Relative contribution should be given after each author's nameBMJ 1996; 312 doi: https://doi.org/10.1136/bmj.312.7043.1423c (Published 01 June 1996) Cite this as: BMJ 1996;312:1423
- William Foulkes,
- Norah Neylon
EDITOR,—Richard Horton and Richard Smith's editorial addresses the continuing problem of authorship.1 The authors suggest that a “film credit” style of authorship might be possible. This would be unwieldy. An even less plausible alternative is the use of font size to indicate relative contribution to a scientific paper.2 This would result in visually interesting title pages but would not solve the problem because this method has no upper bound.
We propose another, more practical solution. This would be simply to record after each author's name his or her fractional (or percentage) contribution to the paper in question. There would be no further need for the faintly embarrassing statement, “these authors contributed equally to the work” (on what basis is priority therefore decided?), as it would be clear that the percentage contribution was the same, and then all the authors could be listed alphabetically. This new method would also lessen the need for “senior” (that is, last) authors to resign from positions of responsibility when papers published under their name are discovered to be fraudulent. If their contribution was marked as 1% they could claim 1% of the credit when things went well and 1% of the blame when everything went sadly awry. As a British Conservative cabinet minister might ask—”Is that a resigning issue?”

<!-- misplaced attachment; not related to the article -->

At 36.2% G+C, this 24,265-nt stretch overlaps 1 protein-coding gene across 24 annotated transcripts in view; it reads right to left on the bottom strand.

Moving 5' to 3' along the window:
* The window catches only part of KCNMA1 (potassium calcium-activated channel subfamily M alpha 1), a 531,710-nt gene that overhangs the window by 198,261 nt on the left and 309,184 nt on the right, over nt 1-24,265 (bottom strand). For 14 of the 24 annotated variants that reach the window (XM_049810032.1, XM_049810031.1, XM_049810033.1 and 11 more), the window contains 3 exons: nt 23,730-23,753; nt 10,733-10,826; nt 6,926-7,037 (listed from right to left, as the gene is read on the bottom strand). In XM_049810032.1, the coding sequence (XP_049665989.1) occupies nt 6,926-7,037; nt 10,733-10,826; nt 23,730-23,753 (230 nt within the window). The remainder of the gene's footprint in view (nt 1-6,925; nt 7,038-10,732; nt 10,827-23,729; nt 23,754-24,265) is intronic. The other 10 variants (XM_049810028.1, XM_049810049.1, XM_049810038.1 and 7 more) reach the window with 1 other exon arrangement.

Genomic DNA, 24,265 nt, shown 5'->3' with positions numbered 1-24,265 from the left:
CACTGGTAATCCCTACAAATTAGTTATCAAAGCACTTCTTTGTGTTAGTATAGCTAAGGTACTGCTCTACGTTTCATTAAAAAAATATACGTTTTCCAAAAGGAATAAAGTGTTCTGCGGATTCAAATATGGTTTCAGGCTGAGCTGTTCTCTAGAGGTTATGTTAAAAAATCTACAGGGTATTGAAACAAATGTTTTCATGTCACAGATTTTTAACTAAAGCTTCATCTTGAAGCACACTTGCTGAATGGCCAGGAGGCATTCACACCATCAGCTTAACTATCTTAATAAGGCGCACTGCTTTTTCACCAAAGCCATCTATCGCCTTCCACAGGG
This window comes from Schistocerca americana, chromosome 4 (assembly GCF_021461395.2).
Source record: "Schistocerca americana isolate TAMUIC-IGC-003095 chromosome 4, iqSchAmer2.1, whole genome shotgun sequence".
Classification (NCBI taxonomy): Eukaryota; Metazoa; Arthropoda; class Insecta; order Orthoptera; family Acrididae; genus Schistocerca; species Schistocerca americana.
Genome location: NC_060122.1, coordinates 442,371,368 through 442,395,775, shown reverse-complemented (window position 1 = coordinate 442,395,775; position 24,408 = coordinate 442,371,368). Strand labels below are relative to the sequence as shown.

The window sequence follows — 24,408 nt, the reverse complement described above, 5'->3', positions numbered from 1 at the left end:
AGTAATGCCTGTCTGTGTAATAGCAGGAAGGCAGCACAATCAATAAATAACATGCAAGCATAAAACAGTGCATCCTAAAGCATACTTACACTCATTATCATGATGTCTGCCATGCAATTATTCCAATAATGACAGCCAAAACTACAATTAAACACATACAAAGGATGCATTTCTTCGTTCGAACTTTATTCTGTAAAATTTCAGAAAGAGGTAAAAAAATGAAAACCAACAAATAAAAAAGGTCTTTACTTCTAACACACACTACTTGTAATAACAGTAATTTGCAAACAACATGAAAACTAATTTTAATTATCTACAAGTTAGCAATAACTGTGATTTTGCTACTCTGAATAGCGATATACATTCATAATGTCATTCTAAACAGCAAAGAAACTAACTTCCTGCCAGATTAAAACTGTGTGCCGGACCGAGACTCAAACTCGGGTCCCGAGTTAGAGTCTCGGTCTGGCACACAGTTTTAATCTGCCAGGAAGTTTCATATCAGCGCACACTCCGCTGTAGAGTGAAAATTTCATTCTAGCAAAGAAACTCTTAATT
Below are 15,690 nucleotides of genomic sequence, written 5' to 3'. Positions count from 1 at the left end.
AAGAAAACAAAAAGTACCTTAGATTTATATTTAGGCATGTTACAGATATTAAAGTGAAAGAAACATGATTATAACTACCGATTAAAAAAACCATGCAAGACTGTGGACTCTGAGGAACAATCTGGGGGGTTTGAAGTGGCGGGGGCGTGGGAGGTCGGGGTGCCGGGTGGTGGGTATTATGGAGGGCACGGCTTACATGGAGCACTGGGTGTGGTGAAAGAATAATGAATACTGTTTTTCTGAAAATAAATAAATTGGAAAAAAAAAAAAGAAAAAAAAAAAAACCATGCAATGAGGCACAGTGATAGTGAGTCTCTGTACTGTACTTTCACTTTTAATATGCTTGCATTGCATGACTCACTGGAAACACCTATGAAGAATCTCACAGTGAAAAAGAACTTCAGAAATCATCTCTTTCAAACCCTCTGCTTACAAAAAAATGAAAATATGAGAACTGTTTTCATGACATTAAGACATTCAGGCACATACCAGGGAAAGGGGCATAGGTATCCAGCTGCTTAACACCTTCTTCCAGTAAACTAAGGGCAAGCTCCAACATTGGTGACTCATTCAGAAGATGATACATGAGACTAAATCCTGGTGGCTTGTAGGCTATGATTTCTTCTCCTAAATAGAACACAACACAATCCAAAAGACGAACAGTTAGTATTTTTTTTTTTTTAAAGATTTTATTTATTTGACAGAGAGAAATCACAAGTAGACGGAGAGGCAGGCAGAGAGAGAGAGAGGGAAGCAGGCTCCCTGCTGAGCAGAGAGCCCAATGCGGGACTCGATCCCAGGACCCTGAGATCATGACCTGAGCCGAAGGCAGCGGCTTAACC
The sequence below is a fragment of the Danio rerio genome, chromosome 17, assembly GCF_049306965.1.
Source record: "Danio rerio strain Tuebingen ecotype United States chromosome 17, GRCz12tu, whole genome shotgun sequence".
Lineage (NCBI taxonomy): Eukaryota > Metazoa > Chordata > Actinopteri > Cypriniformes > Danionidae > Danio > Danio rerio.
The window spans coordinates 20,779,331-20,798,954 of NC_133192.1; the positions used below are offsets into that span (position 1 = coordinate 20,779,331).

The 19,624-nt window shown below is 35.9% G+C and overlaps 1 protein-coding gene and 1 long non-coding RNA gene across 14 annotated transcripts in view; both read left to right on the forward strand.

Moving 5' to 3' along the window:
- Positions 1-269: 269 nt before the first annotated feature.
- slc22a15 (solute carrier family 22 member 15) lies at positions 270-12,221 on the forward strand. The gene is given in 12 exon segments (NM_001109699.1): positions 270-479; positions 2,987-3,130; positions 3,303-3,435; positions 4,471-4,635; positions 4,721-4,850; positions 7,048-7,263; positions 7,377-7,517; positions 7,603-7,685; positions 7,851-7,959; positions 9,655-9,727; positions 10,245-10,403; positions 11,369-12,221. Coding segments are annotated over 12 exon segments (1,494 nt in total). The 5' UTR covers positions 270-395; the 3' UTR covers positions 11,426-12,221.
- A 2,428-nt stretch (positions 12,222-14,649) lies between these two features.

In the spirit of this enterprise, one of us (WF) wrote this letter, which is on a topic that both of us have often discussed over the past year or so. So, by mutual agreement, WF scores 0.7 and NN scores 0.3.
This proposal would, of course, create another problem, since the fractional contributions would have to be argued over. But it would at least allow those interested to make more useful estimations of relative contributions.
Log in using your username and password
Log in through your institution
Register for a free trial to thebmj.com to receive unlimited access to all content on thebmj.com for 14 days.
Sign up for a free trial